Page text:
I remember going to the South Park race in 1987. I covered it for the Whig and the late Gus Traeder couldn't have been nicer and it was a lot of fun. Then it stopped for many years until being revived last year. Gus passed away in 2016 and is buried right across the street at Greenmount Cemetery, and they put big finish line flags by his grave over the weekend, a nice touch.

A couple of buddies and I found a nice shady spot along the 12th Street side of the park toward the south end. We could see the karters zoom down the hill out of the starting blocks and negotiate the hairpin turns at the south end, then blast up the long straightaway across the park and up the hill.


Adam brought out his canopy when the sun was directly overhead. There was a nice breeze and conditions were perfect. If you have an outdoor event in Quincy, make sure you can sell or have beer and strike a deal with the weather gods, and you will be successful.

I had way too much fun with the Cheeseburgers and HartLyss on Saturday night at the Camp Callahan Summer Jam in Camp Point, so I was content with a nice stogie, crushed ice and corn dog. Save for the obnoxious family throwing ice cubes at each other in front of us, it was perfect.

There were tons of vendors, plenty of strategically placed trash cans and portable potties, and you could even hear the PA announcements.There was only one crash (out of our sight) and the organizers were right on it, getting to the drivers right away and making sure the track was OK to continue racing.

If I know Terry and the people involved, South Park will be far cleaner today than when they arrived a week ago to set up.

What a great event for Quincy! I think it would be a fun venue for a concert on Friday and/or Saturday night, too. Hmmmmm .... dare to dream, and here's to 2020 and beyond for the Quincy Grand Prix.

Friday, June 7, 2019

Let is grow, let it grow ...

IT'S BEEN 10 years since we've moved into our Calftown house. One of the first things Sheryl planted was a clematis by the fence, and it has flourished. Our dumb dog Bella dug it up immediately and she replanted it with the hope that it would survive. Every year about this time it flowers and it's really beautiful.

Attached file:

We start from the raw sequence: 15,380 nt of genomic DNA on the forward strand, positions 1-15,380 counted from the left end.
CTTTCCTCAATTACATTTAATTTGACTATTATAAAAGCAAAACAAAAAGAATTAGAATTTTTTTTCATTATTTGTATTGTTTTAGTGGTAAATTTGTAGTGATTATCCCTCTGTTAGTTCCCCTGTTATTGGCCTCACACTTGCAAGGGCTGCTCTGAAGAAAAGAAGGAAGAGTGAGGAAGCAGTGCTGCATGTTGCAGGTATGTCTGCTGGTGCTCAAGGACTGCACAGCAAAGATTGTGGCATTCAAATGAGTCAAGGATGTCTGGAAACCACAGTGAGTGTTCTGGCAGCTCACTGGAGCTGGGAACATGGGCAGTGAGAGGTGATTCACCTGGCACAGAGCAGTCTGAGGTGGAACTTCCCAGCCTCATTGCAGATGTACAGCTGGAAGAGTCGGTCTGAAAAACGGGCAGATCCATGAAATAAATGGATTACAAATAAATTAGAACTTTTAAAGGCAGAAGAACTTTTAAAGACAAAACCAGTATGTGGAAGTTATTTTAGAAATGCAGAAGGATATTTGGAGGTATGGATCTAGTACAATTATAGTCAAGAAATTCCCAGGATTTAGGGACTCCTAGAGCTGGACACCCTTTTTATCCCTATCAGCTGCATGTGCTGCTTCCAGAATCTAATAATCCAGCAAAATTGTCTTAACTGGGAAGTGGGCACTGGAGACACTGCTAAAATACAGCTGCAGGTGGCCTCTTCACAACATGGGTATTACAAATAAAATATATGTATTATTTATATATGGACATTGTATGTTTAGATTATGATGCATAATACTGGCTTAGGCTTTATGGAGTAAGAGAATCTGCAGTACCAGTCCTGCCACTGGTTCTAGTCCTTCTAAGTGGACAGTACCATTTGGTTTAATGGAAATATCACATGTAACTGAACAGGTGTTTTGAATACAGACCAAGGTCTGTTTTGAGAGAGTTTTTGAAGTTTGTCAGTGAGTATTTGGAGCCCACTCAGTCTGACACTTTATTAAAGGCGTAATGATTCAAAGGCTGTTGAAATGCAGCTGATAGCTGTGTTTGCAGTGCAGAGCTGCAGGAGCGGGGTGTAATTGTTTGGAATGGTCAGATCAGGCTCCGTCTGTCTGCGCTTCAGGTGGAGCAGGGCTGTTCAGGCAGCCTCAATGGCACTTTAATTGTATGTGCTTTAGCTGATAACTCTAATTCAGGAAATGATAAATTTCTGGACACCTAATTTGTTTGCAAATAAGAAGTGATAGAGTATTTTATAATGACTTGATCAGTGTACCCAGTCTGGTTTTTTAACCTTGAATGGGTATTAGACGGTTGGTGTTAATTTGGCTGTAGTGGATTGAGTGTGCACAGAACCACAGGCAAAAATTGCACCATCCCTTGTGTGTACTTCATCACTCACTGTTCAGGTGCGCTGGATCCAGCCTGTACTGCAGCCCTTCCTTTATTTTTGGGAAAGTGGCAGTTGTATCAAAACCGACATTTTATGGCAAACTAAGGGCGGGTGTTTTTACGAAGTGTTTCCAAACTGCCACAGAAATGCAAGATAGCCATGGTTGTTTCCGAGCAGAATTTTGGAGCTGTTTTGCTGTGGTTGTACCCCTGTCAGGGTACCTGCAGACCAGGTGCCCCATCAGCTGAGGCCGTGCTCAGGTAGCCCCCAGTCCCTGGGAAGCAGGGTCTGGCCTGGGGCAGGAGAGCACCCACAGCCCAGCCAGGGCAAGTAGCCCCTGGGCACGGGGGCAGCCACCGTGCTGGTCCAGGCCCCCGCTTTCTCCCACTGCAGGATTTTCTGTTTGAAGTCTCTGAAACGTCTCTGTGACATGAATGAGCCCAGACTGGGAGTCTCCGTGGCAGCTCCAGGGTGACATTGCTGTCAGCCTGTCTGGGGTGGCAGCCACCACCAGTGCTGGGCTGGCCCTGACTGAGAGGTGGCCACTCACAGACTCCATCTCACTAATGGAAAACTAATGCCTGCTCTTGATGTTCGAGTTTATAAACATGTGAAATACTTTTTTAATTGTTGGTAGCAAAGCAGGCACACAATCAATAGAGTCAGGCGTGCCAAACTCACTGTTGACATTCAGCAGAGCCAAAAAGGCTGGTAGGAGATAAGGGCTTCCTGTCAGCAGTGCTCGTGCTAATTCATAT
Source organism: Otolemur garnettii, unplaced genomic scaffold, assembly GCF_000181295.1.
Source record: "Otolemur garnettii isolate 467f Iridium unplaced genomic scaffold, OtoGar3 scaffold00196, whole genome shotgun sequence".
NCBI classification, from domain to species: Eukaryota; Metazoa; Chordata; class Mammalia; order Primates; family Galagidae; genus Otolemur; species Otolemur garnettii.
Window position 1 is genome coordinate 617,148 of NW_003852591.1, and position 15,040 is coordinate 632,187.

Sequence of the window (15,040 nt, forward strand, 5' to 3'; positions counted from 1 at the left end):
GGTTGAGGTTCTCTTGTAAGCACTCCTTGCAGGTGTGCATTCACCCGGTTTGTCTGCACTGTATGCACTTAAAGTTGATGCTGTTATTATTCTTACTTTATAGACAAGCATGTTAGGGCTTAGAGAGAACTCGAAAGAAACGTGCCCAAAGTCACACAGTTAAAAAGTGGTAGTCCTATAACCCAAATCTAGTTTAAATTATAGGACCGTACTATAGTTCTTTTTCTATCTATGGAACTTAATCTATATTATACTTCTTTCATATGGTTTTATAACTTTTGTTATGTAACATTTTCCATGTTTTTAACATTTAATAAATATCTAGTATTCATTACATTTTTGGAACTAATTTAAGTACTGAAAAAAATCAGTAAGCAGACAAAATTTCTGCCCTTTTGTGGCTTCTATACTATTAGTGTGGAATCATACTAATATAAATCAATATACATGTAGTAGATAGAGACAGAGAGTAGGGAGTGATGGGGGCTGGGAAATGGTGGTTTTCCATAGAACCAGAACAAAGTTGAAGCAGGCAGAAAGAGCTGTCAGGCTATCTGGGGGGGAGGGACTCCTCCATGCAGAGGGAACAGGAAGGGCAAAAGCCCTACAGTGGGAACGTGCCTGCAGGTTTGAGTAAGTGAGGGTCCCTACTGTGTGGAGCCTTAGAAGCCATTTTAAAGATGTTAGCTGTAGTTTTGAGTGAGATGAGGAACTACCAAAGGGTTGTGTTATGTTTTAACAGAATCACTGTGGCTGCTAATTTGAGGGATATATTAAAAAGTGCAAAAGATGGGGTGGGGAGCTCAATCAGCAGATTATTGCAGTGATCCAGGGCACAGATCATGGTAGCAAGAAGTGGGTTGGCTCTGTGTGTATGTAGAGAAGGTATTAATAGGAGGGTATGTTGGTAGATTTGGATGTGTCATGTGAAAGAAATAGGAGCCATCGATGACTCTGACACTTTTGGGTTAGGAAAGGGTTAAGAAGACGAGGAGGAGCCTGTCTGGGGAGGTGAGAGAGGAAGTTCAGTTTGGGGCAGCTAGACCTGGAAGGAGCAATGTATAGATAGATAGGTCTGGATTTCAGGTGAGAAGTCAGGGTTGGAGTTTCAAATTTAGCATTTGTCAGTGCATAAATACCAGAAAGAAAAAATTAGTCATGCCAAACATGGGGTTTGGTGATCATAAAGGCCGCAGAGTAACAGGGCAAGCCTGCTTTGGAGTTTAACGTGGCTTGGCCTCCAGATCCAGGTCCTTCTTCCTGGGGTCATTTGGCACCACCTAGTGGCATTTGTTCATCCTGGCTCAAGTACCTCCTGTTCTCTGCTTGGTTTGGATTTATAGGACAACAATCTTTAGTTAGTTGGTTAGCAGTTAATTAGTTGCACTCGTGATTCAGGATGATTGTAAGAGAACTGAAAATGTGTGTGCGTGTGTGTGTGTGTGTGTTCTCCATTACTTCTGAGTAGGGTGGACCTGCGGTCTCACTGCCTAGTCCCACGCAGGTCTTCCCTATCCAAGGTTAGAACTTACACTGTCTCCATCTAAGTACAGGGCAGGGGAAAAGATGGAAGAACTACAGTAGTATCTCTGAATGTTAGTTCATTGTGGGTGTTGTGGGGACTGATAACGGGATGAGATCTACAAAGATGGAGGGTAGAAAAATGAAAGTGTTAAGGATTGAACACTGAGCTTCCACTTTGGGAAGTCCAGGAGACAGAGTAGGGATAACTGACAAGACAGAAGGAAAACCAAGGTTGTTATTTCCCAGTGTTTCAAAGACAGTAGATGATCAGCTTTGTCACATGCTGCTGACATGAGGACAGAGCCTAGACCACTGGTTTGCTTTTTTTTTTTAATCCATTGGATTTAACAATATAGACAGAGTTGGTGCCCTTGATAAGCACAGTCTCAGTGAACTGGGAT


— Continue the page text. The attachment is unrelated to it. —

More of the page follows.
We don't have to do much. We pull the weeds by the base and try not to kill it with the lawnmower or weed whacker, and it has survived and thrived. Somehow there is a metaphor for life in there - plant it, let it grow and admire it. And don't do stupid stuff to kill it.

Let's have another awesome early summer weekend! HartLyss is playing Saturday at 3 p.m. at the Camp Callahan Summer Jam in Camp Point, and the Cheeseburgers play at 6. It's at the Village Winery in Camp Point, a venue we've never played before, and Rich Louden has done an amazing job getting the entertainment lined up. Hopefully the weather is good and we have ourselves an awesome time for a great cause.

Whatever your plans are this weekend, be safe and take time to step back and admire the view. Let it grow, let it grow!

Wednesday, June 5, 2019

Wrong way on a one-way bridge

I VENTURED INTO West Quincy last night for the first time since the latest round of flooding and the closure of the Memorial Bridge, which leads from Missouri into Quincy. The Bayview Bridge is two-lanes in both directions, and it's a little bit freaky coming back from Missouri.

The flooding along the riverfront is massive and it's going to be a while before we recover - the Pier and the Quincy Boat Club will have a lot of cleanup to do. The Mississippi River is slowly going down but our levees are still under strain and we are not out of the woods yet. As we speak the Quad Cities is getting pounded with more rain, and the extra water will work its way down to our area soon enough.

I went up onto the Second String Music building roof last night and tried to get some photos of the high water. You can see the end of the Memorial Bridge is still under water and there are all kinds of dead trees, logs and debris piled up against the bridge. Who knows how long it will be closed, but the sooner it opens the better. It was sure strange not seeing any vehicles coming into town.

Let's hope for continued dry weather and for the river to keep going down.

Monday, June 3, 2019

Bee Swarms

WE WERE IN the store this morning and saw a swarm of big horse flies on Maine Street, slowly heading west. I didn't think much of it, but Sheryl took a closer look and discovered it was a swarm of bees - nothing to fool with, because many people we know are allergic to bee stings.

A Tree in front of 505 Maine,
break time from swarming.
The swarm made its way slowly up to Fifth and Maine and crossed the street into Washington Park. So, Sheryl went into the park and warned two families about the bees. They beat a hasty retreat to safety and the swarm continued through the park kinda toward 4th St but we aren't sure where it is now.

Could have been worse - they could've invaded Gus Macker or Blues In The District, and that wouldn't have ended well. We are wondering how they managed to make their way downtown - did a hive get knocked down? Do bees migrate and look for new homes if it gets overcrowded?

We did some research, and it's likely they were honey bees. If so, they aren't considered dangerous and they are not likely to sting unless provoked. But if they fly into a mass of people, it isn't good.

We have called some beekeepers and they will find a new home today. Be a little careful if you are walking in the downtown area today.